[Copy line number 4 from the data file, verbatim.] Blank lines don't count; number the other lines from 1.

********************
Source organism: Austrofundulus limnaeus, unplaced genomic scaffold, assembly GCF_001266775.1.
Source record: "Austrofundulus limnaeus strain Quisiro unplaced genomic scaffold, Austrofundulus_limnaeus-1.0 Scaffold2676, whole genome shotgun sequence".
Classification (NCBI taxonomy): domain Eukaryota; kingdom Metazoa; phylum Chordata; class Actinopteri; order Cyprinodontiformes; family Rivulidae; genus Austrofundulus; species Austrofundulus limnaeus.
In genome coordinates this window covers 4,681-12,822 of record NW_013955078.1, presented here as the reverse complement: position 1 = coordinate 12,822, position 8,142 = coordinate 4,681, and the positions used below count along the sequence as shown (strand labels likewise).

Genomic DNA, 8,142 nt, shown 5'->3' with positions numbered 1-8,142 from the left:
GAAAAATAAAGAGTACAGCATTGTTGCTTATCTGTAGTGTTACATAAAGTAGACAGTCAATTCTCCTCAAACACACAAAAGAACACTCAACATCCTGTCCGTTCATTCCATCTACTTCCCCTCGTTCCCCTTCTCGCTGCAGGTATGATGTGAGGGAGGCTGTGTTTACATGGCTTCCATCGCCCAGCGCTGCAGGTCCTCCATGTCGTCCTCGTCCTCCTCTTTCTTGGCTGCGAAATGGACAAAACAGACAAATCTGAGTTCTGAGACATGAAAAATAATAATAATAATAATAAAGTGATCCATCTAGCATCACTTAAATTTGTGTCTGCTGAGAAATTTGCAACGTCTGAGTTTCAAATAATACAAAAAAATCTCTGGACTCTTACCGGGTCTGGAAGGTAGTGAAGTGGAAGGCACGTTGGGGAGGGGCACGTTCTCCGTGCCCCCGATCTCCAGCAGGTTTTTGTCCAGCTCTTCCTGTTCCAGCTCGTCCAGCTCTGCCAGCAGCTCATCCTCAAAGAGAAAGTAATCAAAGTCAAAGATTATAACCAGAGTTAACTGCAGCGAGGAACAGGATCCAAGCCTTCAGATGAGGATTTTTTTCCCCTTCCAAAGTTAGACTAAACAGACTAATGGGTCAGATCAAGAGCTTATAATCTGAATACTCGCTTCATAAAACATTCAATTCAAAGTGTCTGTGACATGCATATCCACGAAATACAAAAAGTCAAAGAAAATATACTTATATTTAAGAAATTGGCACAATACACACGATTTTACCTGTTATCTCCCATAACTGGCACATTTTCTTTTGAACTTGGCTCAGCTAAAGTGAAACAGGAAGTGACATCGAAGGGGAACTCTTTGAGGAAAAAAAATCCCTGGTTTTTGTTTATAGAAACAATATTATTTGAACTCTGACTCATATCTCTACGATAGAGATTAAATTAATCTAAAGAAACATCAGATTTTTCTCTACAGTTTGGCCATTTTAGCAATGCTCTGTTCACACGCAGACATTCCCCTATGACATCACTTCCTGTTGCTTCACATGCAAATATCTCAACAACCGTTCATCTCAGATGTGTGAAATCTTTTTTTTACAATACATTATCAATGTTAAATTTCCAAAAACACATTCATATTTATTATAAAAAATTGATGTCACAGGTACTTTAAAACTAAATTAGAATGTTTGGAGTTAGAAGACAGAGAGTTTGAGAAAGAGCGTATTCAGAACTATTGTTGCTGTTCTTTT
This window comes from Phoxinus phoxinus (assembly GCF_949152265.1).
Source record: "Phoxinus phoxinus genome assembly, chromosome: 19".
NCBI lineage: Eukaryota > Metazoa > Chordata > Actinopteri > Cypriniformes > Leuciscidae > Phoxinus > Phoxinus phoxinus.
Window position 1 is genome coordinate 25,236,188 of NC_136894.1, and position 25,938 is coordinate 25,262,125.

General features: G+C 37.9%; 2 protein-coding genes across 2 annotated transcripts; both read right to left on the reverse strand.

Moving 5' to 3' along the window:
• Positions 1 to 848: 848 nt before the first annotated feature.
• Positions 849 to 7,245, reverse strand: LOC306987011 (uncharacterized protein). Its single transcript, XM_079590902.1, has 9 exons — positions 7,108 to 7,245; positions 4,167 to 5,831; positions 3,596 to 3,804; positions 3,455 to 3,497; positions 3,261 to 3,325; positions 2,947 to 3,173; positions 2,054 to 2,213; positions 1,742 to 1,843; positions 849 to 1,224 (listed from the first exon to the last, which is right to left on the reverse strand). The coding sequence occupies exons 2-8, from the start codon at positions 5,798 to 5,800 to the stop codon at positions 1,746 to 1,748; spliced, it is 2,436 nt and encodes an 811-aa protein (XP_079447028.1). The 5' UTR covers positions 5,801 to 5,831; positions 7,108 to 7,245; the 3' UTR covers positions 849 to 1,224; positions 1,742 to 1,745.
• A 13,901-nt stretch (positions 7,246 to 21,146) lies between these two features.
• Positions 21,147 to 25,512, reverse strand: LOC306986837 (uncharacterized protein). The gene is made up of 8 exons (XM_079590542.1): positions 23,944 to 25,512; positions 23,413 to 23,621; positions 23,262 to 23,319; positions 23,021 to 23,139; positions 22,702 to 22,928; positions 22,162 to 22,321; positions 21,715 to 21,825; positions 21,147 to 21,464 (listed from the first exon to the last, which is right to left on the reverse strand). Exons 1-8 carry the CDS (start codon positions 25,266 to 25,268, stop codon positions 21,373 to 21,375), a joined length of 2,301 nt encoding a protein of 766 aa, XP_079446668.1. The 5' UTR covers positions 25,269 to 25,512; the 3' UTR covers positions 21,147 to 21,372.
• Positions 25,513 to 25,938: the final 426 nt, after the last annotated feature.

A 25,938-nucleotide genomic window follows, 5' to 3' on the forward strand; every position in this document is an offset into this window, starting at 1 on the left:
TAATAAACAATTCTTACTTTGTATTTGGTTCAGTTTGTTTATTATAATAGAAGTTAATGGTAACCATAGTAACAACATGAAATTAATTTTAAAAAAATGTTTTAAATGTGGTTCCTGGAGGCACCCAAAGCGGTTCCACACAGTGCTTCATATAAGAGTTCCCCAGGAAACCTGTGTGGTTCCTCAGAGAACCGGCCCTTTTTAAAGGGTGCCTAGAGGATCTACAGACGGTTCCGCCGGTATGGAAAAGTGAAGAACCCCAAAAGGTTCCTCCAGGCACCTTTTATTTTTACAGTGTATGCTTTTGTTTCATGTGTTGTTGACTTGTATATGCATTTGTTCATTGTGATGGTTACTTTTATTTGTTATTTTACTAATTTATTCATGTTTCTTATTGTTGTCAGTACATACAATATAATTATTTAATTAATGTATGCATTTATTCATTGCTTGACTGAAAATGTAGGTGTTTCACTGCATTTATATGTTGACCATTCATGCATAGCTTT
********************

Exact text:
In genome coordinates this window covers 4,681-12,822 of record NW_013955078.1, presented here as the reverse complement: position 1 = coordinate 12,822, position 8,142 = coordinate 4,681, and the positions used below count along the sequence as shown (strand labels likewise).